With the expansion of online commerce has come the need to obtain remote electronic payment authorizations from consumers. These authorizations include both one-time payments and ongoing or recurring payments for goods, services and financing arrangements.

In addition to paying by credit or debit card, consumers may authorize businesses to automatically take single and recurring electronic payments from the consumer's deposit account using Automated Clearing House (ACH) transactions. These are often referred to in the financial services industry as "ACH debit transactions." Businesses often prefer this method of payment because of lower transaction fees and processing costs.

Consumer authorizations may be obtained in writing, electronically or over the telephone, but must comply with both federal regulation, especially under the Electronic Fund Transfer Act1 and its implementing regulation (Regulation E)2 and the Operating Rules of the National Automated Clearing House Association (NACHA Rules).3 Application of these rules and regulations to an electronic environment can be somewhat complicated, making it easy to overlook or misinterpret some of the specifics – and the consequences of non-compliance can be significant.

Prior to passage of the federal Electronic Signatures in Global and National Commerce Act (ESIGN) it was not clear whether, and under what circumstances, it was possible to obtain authorization for recurring debit transactions electronically. Even after the passage of ESIGN, which enables electronic authorization of both single and recurring ACH debit transactions over the Internet and by telephone, there has been continued confusion over the specific requirements for obtaining and preserving a record of the authorization – especially when obtaining a telephone authorization. Authorizations for single payments are not as heavily regulated, but still must comply with the requirements of the NACHA Rules.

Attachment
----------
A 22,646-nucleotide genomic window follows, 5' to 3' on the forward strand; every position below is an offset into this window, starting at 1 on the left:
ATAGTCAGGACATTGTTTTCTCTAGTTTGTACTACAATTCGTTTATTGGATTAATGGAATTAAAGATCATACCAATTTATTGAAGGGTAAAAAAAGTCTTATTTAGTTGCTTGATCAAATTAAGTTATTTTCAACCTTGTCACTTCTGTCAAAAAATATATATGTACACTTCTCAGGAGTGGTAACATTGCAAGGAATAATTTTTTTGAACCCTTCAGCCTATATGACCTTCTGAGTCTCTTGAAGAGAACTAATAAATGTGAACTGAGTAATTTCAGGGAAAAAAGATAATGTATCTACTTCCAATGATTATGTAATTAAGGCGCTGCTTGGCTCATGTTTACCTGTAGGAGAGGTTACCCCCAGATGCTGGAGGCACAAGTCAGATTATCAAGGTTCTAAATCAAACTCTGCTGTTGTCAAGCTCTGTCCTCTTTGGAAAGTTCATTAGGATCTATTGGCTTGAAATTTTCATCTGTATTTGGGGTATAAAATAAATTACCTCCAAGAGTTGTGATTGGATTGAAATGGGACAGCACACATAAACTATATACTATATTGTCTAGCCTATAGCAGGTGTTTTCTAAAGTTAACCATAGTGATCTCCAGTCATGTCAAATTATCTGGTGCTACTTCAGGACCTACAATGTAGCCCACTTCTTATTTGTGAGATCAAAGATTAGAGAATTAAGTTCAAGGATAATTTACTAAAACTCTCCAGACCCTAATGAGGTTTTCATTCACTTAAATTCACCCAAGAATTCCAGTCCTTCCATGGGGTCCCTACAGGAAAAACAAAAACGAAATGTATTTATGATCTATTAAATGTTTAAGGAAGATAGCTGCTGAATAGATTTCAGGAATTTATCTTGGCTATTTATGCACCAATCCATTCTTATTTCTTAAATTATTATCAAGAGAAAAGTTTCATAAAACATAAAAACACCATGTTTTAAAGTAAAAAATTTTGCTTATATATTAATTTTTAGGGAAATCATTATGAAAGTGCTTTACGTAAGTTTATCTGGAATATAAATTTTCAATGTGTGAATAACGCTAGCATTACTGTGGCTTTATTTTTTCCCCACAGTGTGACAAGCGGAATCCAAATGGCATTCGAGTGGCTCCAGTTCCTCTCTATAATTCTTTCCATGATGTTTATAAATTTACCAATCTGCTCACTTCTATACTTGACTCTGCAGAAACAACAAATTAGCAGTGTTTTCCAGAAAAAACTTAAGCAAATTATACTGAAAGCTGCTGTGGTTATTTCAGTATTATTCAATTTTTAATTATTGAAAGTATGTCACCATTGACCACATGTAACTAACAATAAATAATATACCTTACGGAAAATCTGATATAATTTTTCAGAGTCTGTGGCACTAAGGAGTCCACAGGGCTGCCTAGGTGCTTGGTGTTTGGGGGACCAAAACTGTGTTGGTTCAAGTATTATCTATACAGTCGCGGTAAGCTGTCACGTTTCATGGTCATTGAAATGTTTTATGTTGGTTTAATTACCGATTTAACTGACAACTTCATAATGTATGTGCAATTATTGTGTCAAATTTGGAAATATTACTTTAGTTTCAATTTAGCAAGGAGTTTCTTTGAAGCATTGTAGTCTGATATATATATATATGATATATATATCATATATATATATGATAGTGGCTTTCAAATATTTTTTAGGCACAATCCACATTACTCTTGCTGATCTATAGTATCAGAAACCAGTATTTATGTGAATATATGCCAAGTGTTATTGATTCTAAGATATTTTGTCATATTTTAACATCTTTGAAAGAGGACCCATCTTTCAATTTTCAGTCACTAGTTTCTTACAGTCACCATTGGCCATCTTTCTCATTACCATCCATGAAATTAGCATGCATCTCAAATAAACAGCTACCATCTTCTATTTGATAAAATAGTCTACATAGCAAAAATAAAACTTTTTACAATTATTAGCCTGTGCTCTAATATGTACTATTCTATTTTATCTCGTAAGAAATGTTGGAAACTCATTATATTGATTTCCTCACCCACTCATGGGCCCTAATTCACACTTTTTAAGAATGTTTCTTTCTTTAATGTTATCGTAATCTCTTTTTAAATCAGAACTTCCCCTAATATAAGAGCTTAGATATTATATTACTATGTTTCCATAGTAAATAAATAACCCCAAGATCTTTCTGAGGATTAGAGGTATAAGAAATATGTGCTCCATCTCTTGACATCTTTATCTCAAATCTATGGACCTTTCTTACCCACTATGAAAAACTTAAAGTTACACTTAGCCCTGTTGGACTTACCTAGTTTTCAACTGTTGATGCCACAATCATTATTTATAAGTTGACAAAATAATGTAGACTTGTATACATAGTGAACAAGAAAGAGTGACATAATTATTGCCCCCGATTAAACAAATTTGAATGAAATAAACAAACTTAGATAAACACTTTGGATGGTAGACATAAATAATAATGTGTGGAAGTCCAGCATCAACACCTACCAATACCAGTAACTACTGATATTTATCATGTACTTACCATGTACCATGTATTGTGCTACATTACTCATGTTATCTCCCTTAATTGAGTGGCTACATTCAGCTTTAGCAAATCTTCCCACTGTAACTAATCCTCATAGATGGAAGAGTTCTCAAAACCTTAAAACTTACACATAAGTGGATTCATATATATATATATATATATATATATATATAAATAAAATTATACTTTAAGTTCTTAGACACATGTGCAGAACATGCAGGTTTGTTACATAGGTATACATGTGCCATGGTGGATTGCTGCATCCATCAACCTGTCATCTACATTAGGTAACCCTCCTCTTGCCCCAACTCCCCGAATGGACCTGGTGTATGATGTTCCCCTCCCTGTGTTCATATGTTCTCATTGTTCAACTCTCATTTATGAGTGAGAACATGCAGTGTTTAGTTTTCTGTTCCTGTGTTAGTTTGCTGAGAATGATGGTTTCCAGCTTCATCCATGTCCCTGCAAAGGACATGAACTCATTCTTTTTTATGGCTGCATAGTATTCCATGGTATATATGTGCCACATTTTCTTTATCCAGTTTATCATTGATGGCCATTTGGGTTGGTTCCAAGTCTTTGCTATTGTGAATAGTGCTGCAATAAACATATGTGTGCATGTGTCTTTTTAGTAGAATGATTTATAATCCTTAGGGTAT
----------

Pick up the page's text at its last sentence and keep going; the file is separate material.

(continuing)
The requirements for either single or recurring ACH payment authorizations can be broken down into roughly four categories:

  • Obtaining the authorization
  • Terms of the authorization
  • Confirming the authorization and
  • Maintaining records of the authorization.

Key requirements that businesses often fail to meet in an electronic environment include:

  • Obtaining a signed authorization that meets the requirements of federal law
  • Including all the required information in the authorization
  • Including a sufficient description of the timing and amount of the authorized payment(s)
  • Including additional terms in the authorization that protect the business
  • Providing the consumer with a copy of the authorization, when required
  • Keeping a recording of telephone authorizations, when required and
  • Properly retaining a record of the authorization.

Another area creating a trap for the unwary relates to the requirements for ongoing notice to consumers of recurring debits that vary in amount. Both the authorization to deliver electronic notice, and the delivery process itself, requires compliance with ESIGN's consumer consent process and procedures for managing transmission of the notice to the consumer.

Failure to comply with the requirements of EFTA, Regulation E and the NACHA Rules may lead to (i) enforcement actions against the business by regulators (including the BCFP, which has authority to take action against any business engaged in non-compliant consumer ACH transactions); (ii) termination of the company's ACH processing agreements by banks and vendors; (iii) individual and class actions under federal law claiming statutory damages and attorney fees; and (iv) additional expense and time when managing or assigning authorizations.

We regularly work with clients to assess and mitigate risk on non-compliance with these payment requirements and aid in regulatory examination preparedness.